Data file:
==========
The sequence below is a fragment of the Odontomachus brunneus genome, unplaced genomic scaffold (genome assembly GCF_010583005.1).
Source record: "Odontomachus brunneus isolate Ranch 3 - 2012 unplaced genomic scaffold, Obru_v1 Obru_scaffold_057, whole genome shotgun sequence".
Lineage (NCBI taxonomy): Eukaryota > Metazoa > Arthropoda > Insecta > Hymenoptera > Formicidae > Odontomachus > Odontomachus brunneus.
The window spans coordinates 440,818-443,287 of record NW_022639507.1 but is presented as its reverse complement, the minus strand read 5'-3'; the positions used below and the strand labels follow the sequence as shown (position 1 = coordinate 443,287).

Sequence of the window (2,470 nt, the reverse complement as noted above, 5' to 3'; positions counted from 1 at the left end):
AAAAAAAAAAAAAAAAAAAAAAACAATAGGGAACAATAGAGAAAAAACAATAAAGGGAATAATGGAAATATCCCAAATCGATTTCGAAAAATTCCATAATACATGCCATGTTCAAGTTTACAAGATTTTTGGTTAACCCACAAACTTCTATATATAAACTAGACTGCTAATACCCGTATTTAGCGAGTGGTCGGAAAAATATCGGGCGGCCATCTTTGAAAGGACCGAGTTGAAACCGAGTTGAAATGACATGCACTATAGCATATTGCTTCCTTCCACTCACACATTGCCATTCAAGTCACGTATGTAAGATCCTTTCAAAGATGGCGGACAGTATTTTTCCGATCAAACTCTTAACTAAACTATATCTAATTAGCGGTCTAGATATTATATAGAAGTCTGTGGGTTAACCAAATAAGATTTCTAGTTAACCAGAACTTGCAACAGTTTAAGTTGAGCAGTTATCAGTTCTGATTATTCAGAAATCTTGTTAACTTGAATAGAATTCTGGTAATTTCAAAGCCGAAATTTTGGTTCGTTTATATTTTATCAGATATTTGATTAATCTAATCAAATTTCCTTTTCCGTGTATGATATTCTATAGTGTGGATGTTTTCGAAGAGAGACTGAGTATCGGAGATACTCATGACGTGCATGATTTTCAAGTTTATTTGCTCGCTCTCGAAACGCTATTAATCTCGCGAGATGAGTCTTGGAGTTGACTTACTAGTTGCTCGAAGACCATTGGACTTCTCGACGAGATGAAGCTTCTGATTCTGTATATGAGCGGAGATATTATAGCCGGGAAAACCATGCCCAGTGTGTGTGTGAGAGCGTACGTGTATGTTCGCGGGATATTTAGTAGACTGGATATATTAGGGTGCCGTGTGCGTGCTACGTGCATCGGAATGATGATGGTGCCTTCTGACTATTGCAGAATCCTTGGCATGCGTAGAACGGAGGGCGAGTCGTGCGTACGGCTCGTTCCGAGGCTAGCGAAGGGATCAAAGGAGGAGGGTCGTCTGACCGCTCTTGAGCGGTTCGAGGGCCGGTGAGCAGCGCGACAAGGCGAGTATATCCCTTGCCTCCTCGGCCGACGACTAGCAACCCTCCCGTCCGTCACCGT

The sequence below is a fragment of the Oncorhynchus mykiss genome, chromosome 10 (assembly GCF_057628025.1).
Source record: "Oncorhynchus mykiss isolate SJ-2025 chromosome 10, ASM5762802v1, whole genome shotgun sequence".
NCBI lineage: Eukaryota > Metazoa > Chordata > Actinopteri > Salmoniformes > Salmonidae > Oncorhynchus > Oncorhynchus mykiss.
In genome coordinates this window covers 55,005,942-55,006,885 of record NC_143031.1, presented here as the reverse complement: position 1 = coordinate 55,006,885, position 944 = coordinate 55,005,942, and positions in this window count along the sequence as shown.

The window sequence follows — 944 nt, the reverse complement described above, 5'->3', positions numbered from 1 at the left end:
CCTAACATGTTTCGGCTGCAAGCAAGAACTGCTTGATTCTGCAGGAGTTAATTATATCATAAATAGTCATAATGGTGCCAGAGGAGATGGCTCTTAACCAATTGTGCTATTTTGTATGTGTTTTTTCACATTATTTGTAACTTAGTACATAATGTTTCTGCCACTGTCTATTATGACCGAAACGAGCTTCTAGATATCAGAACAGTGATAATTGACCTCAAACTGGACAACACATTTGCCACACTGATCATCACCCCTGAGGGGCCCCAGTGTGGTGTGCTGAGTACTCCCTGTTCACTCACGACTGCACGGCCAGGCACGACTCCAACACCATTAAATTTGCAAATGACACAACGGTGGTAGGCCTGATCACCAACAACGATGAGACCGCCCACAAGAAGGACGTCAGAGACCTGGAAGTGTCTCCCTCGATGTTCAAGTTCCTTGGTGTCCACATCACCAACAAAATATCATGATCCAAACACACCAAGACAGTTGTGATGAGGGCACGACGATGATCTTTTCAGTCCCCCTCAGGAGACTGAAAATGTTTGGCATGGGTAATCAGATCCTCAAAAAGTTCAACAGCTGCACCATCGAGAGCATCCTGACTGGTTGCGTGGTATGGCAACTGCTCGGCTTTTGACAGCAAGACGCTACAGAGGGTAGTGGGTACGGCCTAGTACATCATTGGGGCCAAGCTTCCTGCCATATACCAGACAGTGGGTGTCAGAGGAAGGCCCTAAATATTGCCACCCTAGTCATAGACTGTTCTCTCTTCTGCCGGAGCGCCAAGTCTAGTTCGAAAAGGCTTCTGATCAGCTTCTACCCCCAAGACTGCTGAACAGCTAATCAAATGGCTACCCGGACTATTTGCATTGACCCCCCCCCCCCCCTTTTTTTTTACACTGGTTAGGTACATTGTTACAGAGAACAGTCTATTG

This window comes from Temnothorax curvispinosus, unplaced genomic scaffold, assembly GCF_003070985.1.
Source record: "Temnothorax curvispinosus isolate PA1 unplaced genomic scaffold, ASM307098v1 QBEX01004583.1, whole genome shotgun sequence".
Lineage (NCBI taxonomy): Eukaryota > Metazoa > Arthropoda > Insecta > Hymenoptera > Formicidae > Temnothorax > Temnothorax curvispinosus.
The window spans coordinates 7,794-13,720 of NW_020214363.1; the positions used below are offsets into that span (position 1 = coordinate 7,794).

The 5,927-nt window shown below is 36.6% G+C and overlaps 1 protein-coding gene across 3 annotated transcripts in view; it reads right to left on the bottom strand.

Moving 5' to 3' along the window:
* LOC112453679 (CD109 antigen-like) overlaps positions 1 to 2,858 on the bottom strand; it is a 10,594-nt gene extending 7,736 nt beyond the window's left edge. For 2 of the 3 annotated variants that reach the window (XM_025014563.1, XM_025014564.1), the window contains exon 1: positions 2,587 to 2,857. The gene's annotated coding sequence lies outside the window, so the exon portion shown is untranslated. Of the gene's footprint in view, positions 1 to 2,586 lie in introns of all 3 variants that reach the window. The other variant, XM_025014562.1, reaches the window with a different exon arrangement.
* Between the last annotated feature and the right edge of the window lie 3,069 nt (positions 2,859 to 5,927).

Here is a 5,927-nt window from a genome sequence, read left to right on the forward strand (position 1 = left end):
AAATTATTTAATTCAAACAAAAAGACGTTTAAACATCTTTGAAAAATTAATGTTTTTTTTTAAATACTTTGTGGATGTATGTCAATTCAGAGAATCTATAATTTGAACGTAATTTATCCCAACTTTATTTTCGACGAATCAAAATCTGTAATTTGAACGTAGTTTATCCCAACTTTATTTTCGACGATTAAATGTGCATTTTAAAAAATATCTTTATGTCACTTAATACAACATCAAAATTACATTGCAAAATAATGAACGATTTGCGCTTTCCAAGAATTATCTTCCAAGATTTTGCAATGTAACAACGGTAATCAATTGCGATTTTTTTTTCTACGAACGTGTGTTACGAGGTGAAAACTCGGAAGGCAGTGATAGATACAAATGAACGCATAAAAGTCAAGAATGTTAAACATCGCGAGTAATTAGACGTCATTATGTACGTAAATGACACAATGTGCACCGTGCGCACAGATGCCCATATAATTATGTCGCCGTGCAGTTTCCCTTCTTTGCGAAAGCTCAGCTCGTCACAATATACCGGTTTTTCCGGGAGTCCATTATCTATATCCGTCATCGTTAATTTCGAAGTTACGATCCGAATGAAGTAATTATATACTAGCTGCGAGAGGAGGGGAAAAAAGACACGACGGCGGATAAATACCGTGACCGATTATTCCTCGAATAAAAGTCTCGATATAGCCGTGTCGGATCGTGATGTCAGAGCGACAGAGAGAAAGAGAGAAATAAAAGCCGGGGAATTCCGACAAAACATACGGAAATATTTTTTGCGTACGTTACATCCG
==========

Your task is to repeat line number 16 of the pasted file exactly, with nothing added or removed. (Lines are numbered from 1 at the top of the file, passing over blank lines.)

The window spans coordinates 7,794-13,720 of NW_020214363.1; the positions used below are offsets into that span (position 1 = coordinate 7,794).